In Rome one night I saw you
rising with awesome power
arc-lights and laurel leaves, triumphal
arches shade projected you up,
silver-templed, prodigal, ecstasy’s lord nabob
dreamy sobbing drunk cimbalom player
wine-soaked at tear-stained old weddings,
once-and-forever ancient dweller-in-songlines,
your father’s wedding, and son’s,
grandfather’s wedding, and grandson’s,
mu-sick for us your age-old sorrows,
go wild , go tender, give-it-all-you’ve-got,
wine-stained face and tear-soaked face,
cigar-ash face watching the free-for-all,
Magyar fare-wailer, brotherly Magyar thou,
as-the-world-burns, the last, and foremost of
Dezső Kosztolányi found a variety of ways to express his high regard for Gyula Krúdy's person and writings. Along with Ernő Szép and Endre Ady (and somewhat later, Márai) he was one of the few contemporary greats to write appreciations of Krúdy's work (as early as 1910 in the periodical Élet and in 1912 in the weekly A Hét). Other writings by Kosztolányi on Krúdy appeared in 1925 and 1929, according to Gedenyi's Krúdy Bibliography.
As president of the Hungarian PEN Club, Kosztolányi was instrumental in obtaining for Gyula Krúdy a much-needed grant in 1930. The story of this award is told in a note to my translation of Krúdy's Life Is a Dream (Penguin, 2010).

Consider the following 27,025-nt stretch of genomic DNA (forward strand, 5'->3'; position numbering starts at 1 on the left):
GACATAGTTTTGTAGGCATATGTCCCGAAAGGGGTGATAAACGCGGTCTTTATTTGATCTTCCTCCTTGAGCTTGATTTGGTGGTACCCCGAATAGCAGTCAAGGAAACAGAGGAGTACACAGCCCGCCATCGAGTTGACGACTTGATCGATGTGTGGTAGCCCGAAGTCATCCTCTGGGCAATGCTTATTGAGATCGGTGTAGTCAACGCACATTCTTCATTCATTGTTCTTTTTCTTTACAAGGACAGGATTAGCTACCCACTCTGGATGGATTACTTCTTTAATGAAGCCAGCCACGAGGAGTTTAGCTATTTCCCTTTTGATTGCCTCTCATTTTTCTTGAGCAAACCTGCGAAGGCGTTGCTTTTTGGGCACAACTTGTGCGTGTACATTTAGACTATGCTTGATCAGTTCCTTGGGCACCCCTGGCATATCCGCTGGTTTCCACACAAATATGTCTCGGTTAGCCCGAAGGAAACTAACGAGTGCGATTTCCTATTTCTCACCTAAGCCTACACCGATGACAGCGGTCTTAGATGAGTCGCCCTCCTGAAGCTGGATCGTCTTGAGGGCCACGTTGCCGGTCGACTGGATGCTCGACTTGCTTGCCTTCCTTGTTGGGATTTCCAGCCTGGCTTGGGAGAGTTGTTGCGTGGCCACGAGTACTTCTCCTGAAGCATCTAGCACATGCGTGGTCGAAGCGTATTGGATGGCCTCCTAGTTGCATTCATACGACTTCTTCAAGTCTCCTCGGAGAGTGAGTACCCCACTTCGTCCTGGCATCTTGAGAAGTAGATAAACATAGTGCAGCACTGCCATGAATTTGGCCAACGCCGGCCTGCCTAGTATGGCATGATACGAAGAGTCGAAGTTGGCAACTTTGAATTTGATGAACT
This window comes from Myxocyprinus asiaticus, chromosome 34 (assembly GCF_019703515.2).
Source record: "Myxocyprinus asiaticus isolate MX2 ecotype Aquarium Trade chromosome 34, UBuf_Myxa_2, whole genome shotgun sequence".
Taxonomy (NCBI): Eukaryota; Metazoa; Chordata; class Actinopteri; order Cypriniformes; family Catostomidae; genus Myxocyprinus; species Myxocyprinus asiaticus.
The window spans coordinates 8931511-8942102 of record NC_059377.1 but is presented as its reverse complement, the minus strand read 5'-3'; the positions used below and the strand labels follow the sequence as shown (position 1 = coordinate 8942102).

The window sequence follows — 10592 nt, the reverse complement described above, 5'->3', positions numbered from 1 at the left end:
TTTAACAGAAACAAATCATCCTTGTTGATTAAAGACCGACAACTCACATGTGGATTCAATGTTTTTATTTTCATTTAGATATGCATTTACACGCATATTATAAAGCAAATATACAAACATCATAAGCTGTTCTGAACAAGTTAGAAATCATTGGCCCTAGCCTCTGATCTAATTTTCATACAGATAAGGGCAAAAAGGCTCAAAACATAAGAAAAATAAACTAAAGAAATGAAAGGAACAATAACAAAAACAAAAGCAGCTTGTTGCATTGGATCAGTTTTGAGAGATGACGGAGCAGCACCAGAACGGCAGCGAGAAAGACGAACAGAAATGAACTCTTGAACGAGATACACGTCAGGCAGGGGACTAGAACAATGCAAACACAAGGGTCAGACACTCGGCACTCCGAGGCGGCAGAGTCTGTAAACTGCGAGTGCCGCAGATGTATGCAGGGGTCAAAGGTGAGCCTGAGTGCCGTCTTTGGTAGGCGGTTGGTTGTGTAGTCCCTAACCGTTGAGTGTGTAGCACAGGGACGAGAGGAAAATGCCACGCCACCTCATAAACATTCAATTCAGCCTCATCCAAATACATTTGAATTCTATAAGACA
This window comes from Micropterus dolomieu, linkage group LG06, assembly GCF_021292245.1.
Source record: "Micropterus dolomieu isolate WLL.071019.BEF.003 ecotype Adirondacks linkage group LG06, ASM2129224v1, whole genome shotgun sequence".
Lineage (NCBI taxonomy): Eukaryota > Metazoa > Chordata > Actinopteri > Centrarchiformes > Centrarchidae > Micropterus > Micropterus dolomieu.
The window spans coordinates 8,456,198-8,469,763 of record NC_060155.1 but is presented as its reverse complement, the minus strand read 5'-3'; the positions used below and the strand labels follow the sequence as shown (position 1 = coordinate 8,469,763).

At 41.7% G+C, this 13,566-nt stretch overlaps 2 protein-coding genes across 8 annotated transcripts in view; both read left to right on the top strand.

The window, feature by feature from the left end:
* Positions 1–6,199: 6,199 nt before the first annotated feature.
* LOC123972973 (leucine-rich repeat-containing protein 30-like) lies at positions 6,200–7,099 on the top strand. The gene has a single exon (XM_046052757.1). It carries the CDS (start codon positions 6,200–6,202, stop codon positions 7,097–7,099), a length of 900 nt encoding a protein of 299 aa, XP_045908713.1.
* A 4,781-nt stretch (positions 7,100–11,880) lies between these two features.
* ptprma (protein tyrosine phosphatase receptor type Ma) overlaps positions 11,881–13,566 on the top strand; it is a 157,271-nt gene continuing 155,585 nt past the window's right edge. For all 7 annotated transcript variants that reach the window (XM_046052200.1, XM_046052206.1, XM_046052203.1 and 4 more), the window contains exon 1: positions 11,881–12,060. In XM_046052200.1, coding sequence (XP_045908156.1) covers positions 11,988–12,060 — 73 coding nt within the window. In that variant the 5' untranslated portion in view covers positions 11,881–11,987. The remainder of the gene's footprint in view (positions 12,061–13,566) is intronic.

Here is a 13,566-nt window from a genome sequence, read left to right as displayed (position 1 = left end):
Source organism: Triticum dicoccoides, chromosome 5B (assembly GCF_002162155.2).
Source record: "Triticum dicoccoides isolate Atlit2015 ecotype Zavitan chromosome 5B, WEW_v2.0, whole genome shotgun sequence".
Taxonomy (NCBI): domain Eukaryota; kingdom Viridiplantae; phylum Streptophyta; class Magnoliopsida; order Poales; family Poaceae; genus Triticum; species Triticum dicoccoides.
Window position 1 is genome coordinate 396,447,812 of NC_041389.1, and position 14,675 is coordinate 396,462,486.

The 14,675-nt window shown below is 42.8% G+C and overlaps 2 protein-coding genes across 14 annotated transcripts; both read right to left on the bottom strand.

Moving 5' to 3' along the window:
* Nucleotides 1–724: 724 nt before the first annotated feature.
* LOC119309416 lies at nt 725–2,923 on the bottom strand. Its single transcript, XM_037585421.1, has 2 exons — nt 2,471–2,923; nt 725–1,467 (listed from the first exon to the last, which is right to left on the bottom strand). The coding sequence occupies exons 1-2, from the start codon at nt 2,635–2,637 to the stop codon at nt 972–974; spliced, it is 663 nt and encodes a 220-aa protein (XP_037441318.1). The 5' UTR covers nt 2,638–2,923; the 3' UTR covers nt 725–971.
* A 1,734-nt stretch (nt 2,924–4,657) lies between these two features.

The ultimate homage, however, is Kosztolányi's visionary poem to Krúdy. By calling him "foremost of Gypsies" Kosztolányi goes beyond the stock pathos of the Gypsy musician. He gifts us with a motif that deserves further attention in Krúdy studies: namely, the significance of "Gypsy-related themes" in Gyula Krúdy's oeuvre. I hope this lead will be picked up by Krúdyologists of the future.
This is not the place to go into details, but there is room here for a decent-sized essay. Starting with the biography: Krúdy's beloved paternal grandmother Mária Radics had a huge influence on Krúdy during her long life. As a little boy he spent many hours in her little house behind the family residence where she taught him about cartomancy, fortune telling, folklore, superstitions and old wives' tales. Krúdy paid close and respectful attention to Gypsies all his life as many references in his fiction attest. He wrote journalistic pieces about Gypsy musicians and about attending a Gypsy wedding.